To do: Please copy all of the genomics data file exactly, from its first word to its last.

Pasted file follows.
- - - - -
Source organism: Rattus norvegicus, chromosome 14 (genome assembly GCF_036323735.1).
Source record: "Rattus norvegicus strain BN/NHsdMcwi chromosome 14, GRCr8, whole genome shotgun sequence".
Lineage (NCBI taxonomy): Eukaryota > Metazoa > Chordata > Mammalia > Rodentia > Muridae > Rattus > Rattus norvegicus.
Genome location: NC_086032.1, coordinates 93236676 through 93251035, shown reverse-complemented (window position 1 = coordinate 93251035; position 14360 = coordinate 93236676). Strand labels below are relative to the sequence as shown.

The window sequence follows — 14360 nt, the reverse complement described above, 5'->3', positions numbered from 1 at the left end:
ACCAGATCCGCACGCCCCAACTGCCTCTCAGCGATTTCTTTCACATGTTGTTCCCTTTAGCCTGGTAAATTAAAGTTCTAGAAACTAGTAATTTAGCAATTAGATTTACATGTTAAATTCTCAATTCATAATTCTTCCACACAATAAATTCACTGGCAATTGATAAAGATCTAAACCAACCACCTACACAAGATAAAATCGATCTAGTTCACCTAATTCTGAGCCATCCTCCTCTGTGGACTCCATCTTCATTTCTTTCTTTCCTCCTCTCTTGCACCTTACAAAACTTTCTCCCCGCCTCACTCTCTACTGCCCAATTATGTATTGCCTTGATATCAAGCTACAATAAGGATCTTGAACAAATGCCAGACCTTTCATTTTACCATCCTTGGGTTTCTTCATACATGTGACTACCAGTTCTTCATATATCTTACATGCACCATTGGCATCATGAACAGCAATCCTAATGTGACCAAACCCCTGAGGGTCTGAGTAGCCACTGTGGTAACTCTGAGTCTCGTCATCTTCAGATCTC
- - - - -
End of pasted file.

Source organism: Rattus norvegicus, chromosome 14 (genome assembly GCF_036323735.1).
Source record: "Rattus norvegicus strain BN/NHsdMcwi chromosome 14, GRCr8, whole genome shotgun sequence".
Lineage (NCBI taxonomy): Eukaryota > Metazoa > Chordata > Mammalia > Rodentia > Muridae > Rattus > Rattus norvegicus.
Genome location: NC_086032.1, coordinates 93236676 through 93251035, shown reverse-complemented (window position 1 = coordinate 93251035; position 14360 = coordinate 93236676). Strand labels below are relative to the sequence as shown.

The window sequence follows — 14360 nt, the reverse complement described above, 5'->3', positions numbered from 1 at the left end:
ACCAGATCCGCACGCCCCAACTGCCTCTCAGCGATTTCTTTCACATGTTGTTCCCTTTAGCCTGGTAAATTAAAGTTCTAGAAACTAGTAATTTAGCAATTAGATTTACATGTTAAATTCTCAATTCATAATTCTTCCACACAATAAATTCACTGGCAATTGATAAAGATCTAAACCAACCACCTACACAAGATAAAATCGATCTAGTTCACCTAATTCTGAGCCATCCTCCTCTGTGGACTCCATCTTCATTTCTTTCTTTCCTCCTCTCTTGCACCTTACAAAACTTTCTCCCCGCCTCACTCTCTACTGCCCAATTATGTATTGCCTTGATATCAAGCTACAATAAGGATCTTGAACAAATGCCAGACCTTTCATTTTACCATCCTTGGGTTTCTTCATACATGTGACTACCAGTTCTTCATATATCTTACATGCACCATTGGCATCATGAACAGCAATCCTAATGTGACCAAACCCCTGAGGGTCTGAGTAGCCACTGTGGTAACTCTGAGTCTCGTCATCTTCAGATCTC